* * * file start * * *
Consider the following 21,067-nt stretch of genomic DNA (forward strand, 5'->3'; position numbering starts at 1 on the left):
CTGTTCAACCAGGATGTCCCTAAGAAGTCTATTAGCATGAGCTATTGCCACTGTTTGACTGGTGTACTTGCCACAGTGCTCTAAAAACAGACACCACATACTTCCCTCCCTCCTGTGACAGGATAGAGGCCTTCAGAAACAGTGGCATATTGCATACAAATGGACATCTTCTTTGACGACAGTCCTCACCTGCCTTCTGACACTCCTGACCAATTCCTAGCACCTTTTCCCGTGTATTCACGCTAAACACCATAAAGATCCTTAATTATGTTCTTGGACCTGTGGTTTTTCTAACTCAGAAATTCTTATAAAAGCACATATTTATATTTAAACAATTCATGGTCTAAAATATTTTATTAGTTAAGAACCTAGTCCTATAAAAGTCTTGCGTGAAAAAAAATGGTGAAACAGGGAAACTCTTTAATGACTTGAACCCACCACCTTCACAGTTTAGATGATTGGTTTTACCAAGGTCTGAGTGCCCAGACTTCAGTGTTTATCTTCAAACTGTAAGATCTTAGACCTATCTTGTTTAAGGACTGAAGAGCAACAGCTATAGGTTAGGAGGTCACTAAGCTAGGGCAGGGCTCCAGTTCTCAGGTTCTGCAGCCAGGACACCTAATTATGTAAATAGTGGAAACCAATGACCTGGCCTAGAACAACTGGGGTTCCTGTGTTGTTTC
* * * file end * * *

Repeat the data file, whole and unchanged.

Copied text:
Consider the following 21,067-nt stretch of genomic DNA (forward strand, 5'->3'; position numbering starts at 1 on the left):
CTGTTCAACCAGGATGTCCCTAAGAAGTCTATTAGCATGAGCTATTGCCACTGTTTGACTGGTGTACTTGCCACAGTGCTCTAAAAACAGACACCACATACTTCCCTCCCTCCTGTGACAGGATAGAGGCCTTCAGAAACAGTGGCATATTGCATACAAATGGACATCTTCTTTGACGACAGTCCTCACCTGCCTTCTGACACTCCTGACCAATTCCTAGCACCTTTTCCCGTGTATTCACGCTAAACACCATAAAGATCCTTAATTATGTTCTTGGACCTGTGGTTTTTCTAACTCAGAAATTCTTATAAAAGCACATATTTATATTTAAACAATTCATGGTCTAAAATATTTTATTAGTTAAGAACCTAGTCCTATAAAAGTCTTGCGTGAAAAAAAATGGTGAAACAGGGAAACTCTTTAATGACTTGAACCCACCACCTTCACAGTTTAGATGATTGGTTTTACCAAGGTCTGAGTGCCCAGACTTCAGTGTTTATCTTCAAACTGTAAGATCTTAGACCTATCTTGTTTAAGGACTGAAGAGCAACAGCTATAGGTTAGGAGGTCACTAAGCTAGGGCAGGGCTCCAGTTCTCAGGTTCTGCAGCCAGGACACCTAATTATGTAAATAGTGGAAACCAATGACCTGGCCTAGAACAACTGGGGTTCCTGTGTTGTTTC